We will find sustainable solutions not by considering these four challenges in isolation, but by understanding their underlying interdependencies. In parallel to this, there is a further, three-pronged challenge posed by sustainability: On the one hand, it is important to appreciate individuality and diversity by respecting people’s freedom and uniqueness. Moreover, we will need to develop a collective sense of responsibility such that it does not result in unilateral dictation or even coercion. And finally, we must all acknowledge and accept that things long held as certainties began breaking down many years ago.
Adopting an integral approach to lay a foundation for sustainable development
One method that lends itself to sustainable development in society and the economy is to adopt an integral approach. This concept, which began to gain momentum during the last decade, is basically a model for systematically understanding and explaining the world we live in. One thing that makes it special is its integral approach to life and its focus on life-friendly and practical ideas. In other words, it’s not just “pie in the sky.”
As an approach, it has already found its way into various fields of modern life – including consulting – and is being applied to everyday practice. Experience in areas and disciplines where this approach has already been applied shows that the model makes it possible to reorganize things more comprehensively, effectively, and efficiently. An important pioneer of this method, known as Integral Theory, is the American author Ken Wilber.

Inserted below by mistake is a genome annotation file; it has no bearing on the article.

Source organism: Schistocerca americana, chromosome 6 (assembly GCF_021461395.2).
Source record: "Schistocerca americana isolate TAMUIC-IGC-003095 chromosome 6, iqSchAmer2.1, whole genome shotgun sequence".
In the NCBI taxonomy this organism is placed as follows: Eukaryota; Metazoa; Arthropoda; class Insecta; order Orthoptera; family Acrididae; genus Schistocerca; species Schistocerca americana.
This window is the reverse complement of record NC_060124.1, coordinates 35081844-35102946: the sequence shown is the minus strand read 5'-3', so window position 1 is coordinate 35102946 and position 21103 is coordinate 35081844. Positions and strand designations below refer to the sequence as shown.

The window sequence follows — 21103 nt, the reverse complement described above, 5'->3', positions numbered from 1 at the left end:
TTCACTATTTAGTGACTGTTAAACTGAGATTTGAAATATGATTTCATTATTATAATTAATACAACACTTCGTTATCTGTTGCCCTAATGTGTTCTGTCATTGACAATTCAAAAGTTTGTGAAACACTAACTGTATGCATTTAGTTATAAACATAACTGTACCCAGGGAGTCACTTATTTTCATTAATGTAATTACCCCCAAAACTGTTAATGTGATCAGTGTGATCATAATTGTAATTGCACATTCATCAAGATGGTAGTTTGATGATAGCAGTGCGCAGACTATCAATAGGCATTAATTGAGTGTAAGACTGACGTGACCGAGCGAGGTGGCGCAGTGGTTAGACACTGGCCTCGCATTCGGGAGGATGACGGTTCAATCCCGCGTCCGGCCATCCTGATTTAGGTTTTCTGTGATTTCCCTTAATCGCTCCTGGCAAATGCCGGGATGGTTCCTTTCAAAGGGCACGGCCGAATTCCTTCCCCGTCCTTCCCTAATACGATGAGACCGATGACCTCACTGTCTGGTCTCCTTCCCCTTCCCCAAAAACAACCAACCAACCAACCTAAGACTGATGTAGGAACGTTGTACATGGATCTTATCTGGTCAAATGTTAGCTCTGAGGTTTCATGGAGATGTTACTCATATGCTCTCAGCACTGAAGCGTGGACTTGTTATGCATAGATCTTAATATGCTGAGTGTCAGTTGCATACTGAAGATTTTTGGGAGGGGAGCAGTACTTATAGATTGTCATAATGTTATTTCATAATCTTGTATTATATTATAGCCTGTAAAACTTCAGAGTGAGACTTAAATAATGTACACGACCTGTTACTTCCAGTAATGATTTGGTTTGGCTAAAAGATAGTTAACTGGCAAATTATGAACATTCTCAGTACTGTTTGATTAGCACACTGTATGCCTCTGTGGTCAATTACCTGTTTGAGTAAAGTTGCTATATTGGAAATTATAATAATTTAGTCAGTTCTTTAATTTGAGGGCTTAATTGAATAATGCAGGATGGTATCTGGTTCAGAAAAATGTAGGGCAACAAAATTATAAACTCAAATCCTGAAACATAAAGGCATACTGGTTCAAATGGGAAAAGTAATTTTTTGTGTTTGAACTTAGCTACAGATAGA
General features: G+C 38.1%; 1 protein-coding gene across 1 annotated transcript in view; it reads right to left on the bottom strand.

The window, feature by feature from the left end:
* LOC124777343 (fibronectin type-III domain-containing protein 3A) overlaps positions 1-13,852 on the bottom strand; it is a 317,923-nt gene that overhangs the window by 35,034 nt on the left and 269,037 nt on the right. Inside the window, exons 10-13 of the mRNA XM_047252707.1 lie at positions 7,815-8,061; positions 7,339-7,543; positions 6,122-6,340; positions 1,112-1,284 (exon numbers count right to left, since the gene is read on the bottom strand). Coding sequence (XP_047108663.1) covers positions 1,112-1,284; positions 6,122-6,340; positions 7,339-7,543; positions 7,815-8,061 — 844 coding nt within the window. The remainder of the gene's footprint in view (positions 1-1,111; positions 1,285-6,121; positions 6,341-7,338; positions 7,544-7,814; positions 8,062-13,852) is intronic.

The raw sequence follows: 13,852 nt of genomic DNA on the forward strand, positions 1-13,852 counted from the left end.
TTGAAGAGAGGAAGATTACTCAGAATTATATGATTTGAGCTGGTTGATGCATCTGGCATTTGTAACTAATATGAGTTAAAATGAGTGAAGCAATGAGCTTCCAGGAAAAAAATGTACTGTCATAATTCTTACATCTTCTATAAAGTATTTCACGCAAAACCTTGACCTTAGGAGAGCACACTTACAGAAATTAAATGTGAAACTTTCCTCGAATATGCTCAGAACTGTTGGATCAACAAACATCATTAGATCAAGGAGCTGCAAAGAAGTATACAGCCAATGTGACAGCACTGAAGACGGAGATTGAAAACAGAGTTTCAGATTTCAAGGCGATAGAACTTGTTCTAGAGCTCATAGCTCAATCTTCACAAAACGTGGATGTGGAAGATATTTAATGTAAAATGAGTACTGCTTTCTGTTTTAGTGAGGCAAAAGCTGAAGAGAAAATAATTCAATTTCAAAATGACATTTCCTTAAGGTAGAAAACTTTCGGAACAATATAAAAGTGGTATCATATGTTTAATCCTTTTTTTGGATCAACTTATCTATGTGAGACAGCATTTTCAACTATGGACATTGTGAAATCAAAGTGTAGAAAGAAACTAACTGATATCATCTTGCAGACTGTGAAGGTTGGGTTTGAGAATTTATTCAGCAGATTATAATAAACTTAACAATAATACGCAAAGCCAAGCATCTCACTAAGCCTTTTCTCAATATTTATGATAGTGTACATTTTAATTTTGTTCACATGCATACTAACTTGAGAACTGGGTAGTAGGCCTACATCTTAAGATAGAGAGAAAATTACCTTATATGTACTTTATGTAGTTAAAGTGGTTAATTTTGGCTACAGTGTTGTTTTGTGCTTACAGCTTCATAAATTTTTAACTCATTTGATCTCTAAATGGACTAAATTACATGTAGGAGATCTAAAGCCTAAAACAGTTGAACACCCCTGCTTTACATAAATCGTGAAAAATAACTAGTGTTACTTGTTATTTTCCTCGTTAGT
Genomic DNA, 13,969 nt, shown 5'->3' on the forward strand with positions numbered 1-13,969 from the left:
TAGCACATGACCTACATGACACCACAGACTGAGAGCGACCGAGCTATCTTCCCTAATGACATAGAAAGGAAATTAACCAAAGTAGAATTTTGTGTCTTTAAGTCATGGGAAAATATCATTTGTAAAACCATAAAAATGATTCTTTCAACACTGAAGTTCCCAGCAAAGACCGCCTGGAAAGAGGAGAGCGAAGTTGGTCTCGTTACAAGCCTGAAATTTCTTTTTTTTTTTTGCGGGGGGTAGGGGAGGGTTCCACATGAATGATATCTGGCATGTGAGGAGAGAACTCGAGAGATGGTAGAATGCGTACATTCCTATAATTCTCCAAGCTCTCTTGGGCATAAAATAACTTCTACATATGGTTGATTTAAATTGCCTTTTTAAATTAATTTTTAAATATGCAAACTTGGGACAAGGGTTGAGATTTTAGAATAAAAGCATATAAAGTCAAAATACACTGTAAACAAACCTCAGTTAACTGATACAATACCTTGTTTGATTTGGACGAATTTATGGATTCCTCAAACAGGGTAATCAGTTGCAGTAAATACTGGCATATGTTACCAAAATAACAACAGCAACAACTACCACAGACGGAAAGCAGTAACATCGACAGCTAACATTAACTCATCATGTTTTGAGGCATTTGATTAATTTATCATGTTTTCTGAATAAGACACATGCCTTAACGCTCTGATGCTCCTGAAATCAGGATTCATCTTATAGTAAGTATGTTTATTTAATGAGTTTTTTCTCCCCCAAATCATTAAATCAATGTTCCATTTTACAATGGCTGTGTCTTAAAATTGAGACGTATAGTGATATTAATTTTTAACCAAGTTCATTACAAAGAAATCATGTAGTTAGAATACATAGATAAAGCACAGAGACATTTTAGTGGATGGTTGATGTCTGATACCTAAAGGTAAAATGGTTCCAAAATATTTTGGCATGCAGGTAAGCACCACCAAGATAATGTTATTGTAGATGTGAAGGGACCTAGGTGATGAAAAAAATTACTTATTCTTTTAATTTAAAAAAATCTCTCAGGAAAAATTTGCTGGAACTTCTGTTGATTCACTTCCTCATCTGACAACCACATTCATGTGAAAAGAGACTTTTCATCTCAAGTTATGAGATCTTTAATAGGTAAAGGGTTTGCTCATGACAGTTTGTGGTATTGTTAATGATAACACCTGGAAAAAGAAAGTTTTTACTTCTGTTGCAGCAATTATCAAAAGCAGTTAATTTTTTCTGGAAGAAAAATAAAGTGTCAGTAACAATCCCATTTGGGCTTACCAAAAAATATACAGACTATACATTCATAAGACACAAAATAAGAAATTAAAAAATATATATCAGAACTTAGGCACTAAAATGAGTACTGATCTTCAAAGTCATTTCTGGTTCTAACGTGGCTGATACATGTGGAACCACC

Integral Theory is based on four dimensions, or quadrants, which reflect all areas of social experience:
- On the Exterior, there is the visible and measurable, for example in the form of changed processes and structures, environmental conditions, and objectively visible behavior, skills, and abilities. This reflects external sustainability.
- In the Interior, there is internal sustainability. This addresses changed individual awareness and collective cultural issues pertinent to sustainability, such as: “How do we want to, and how can we live together sustainably and in peace in the future and enjoy greater freedom and justice?”
- The I area reflects all individual aspects on the path to sustainability, in terms of both mindset and objective behavior.
- The We area refers to collective aspects, both on an interpersonal level but also between tangibles (processes, structures, procedures).